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Balaklava - the British base

Photograph of Balaklava taken from the Russian Church, showing the upper harbour and the Church of Kadikoi in the distance. The Russian Church is in the foreground to the right. The timber dome and roof are exposed and the doors and windows are filled wit

Balaklava from the Russian Church, Upper Harbour, and Church of Kadikoi in the distance ©

When the British and French armies moved south to besiege Sevastopol, they had to choose a location in which to base themselves. The armies needed to be able to receive both men and supplies without hindrance for what might be many months.

The French based themselves at Kamiesch, whilst the British chose Balaklava. The army took over the town, setting up its own infrastructure including a Post Office and constructing a military railway to transport the supplies as close as possible to the front lines.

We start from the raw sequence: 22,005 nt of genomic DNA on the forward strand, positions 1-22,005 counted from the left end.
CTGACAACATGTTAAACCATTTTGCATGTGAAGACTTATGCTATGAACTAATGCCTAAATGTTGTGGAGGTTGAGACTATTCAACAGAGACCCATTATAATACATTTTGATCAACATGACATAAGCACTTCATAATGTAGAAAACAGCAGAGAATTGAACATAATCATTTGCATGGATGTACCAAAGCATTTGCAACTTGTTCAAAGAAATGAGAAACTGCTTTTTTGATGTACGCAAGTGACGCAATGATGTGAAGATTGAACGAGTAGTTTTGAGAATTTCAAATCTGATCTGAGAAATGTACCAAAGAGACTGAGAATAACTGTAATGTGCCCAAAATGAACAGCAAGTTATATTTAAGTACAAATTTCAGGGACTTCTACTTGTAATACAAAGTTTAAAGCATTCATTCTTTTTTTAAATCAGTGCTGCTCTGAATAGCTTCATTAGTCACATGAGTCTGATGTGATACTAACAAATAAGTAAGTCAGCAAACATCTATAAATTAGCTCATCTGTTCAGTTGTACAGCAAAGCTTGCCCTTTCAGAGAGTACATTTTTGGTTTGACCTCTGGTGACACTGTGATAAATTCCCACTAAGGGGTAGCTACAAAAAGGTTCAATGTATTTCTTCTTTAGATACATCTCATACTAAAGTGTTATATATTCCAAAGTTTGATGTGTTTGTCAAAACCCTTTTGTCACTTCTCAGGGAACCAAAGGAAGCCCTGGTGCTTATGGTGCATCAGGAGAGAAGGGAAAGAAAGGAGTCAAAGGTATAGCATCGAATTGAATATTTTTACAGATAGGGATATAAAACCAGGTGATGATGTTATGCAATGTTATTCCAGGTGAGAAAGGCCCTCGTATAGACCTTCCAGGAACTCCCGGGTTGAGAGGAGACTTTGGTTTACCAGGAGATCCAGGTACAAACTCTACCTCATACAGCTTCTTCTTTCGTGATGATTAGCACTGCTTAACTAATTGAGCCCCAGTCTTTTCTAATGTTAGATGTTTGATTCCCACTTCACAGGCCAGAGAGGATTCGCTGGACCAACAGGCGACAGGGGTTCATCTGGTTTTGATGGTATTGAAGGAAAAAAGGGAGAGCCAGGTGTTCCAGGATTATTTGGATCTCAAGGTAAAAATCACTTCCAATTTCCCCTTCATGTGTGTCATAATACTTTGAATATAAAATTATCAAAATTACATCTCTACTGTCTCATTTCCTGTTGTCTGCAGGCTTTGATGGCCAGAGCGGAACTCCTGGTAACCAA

When Fenton arrived in the Crimea on 8 March 1855, he disembarked at Balaklava. He took his first photographs on 15 March and spent the next two weeks exploring the port. He described the place in a letter as ‘one great pigsty’, noting the chaos and confusion which he managed to convey in his photographs.